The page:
Trump taking oath of office 2017 (Flickr)
I don't always agree with Washington Post economics columnists Robert J. Samuelson, but his column in today's Washington Post is a good one and mostly right on point. Trade wars are bad for all countries involved in them, no matter who starts them. Trump is wrong on trade and his stance will ultimately hurt the Untied States and the world. United States and world income growth with be hurt and in the worst case scenario the United States and world income levels could actually take a hit in a world wide recession.
Here are some select quotes from Samuelson's column:
" In reality, these moves [by Trump] damaged American interests. They alienated our allies and trading partners, from Canada and Mexico (NAFTA) to Japan, Australia and Chile (TPP). Trump’s obsession with trade deficits further muddies the debate."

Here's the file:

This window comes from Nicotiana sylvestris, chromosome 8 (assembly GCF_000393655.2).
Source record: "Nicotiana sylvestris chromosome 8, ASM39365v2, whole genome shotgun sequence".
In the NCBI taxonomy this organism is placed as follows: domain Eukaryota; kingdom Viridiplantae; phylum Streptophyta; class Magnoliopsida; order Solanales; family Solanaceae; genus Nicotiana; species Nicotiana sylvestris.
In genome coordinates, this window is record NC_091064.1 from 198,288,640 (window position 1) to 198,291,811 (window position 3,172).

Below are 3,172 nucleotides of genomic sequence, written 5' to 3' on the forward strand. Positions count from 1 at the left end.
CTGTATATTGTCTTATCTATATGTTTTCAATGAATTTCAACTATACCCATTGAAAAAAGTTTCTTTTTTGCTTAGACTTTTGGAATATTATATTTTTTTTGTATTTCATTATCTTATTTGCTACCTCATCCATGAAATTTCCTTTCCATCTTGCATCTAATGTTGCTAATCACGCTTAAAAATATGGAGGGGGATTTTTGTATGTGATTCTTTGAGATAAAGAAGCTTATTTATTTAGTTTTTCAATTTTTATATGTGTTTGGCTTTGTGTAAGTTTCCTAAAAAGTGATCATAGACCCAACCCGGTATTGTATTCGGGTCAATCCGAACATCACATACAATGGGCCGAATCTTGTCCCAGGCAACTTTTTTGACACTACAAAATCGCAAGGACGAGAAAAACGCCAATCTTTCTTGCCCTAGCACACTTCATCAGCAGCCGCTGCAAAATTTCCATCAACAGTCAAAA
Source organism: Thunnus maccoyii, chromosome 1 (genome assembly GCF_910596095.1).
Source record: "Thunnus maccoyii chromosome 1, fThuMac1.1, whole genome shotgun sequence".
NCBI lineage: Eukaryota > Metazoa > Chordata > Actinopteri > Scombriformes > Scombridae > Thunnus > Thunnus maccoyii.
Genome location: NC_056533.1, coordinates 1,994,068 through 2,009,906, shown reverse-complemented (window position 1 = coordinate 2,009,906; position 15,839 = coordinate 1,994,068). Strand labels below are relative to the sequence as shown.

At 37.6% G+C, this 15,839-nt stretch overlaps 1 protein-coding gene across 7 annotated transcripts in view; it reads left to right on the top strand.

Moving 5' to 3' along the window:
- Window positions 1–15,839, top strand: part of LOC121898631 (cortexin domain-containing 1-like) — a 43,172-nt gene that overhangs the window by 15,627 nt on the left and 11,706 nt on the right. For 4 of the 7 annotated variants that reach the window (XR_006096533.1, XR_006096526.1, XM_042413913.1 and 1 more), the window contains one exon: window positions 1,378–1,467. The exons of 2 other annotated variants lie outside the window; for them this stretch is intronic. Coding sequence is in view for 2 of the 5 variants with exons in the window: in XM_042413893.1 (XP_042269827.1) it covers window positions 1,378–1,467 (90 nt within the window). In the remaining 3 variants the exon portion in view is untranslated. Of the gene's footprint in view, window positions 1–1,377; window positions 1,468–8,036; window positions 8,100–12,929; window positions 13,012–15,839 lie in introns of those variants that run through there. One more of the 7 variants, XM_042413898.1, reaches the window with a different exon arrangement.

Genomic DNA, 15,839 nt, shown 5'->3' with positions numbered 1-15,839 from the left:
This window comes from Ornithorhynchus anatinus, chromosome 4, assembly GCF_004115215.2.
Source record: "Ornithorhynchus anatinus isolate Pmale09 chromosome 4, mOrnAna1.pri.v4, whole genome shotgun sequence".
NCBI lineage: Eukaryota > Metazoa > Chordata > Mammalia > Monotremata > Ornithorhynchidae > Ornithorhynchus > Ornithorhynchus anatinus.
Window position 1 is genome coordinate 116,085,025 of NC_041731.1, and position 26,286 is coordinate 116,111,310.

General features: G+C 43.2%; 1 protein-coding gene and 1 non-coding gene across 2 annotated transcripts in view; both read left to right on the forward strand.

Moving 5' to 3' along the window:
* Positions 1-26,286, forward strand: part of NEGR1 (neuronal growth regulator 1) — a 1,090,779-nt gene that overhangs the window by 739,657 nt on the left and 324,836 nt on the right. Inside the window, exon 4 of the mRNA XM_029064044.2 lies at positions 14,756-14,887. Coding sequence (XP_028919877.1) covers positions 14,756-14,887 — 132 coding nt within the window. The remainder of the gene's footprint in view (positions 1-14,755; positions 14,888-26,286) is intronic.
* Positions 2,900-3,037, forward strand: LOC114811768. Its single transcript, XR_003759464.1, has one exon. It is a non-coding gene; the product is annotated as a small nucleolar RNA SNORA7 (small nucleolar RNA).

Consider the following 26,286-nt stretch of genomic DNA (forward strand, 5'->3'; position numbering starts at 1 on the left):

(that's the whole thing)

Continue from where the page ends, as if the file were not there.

"During the 2016 campaign, Trump denounced China’s outrageous practices and pledged to eliminate them. Here’s where things went awry. To pressure the Chinese — to persuade them to buy more American goods and to shrink the technology transfers — the president proposed 25 percent tariffs on up to $150 billion of Chinese imports into the United States. Well, guess what? China retaliated with its own high tariffs."
"This is the larger story: The post-World War II trading system is being slowly dismantled. On that, Xi and Trump agree, even if they can’t decide who should run it."
Read Samuelson's column in the Washington Post at the following link: